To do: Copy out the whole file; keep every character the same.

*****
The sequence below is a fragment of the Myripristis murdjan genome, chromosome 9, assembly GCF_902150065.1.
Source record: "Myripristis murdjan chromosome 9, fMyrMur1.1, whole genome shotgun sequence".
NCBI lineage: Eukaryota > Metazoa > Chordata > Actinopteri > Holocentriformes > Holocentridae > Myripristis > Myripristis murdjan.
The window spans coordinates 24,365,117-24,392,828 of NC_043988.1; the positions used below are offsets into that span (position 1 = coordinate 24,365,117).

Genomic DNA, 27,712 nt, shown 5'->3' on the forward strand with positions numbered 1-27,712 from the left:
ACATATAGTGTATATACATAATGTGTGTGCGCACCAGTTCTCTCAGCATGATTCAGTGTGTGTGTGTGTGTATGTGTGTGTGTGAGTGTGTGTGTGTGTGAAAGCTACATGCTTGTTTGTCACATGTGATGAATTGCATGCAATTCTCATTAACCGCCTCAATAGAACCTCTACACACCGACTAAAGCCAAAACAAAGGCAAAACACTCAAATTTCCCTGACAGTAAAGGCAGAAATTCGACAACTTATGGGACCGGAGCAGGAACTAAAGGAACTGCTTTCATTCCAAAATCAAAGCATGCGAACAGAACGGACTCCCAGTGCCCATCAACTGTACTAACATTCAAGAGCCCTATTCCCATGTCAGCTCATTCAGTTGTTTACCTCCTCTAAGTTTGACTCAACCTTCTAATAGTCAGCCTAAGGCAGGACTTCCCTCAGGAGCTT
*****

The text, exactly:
The sequence below is a fragment of the Myripristis murdjan genome, chromosome 9, assembly GCF_902150065.1.
Source record: "Myripristis murdjan chromosome 9, fMyrMur1.1, whole genome shotgun sequence".
NCBI lineage: Eukaryota > Metazoa > Chordata > Actinopteri > Holocentriformes > Holocentridae > Myripristis > Myripristis murdjan.
The window spans coordinates 24,365,117-24,392,828 of NC_043988.1; the positions used below are offsets into that span (position 1 = coordinate 24,365,117).

Genomic DNA, 27,712 nt, shown 5'->3' on the forward strand with positions numbered 1-27,712 from the left:
ACATATAGTGTATATACATAATGTGTGTGCGCACCAGTTCTCTCAGCATGATTCAGTGTGTGTGTGTGTGTATGTGTGTGTGTGAGTGTGTGTGTGTGTGAAAGCTACATGCTTGTTTGTCACATGTGATGAATTGCATGCAATTCTCATTAACCGCCTCAATAGAACCTCTACACACCGACTAAAGCCAAAACAAAGGCAAAACACTCAAATTTCCCTGACAGTAAAGGCAGAAATTCGACAACTTATGGGACCGGAGCAGGAACTAAAGGAACTGCTTTCATTCCAAAATCAAAGCATGCGAACAGAACGGACTCCCAGTGCCCATCAACTGTACTAACATTCAAGAGCCCTATTCCCATGTCAGCTCATTCAGTTGTTTACCTCCTCTAAGTTTGACTCAACCTTCTAATAGTCAGCCTAAGGCAGGACTTCCCTCAGGAGCTT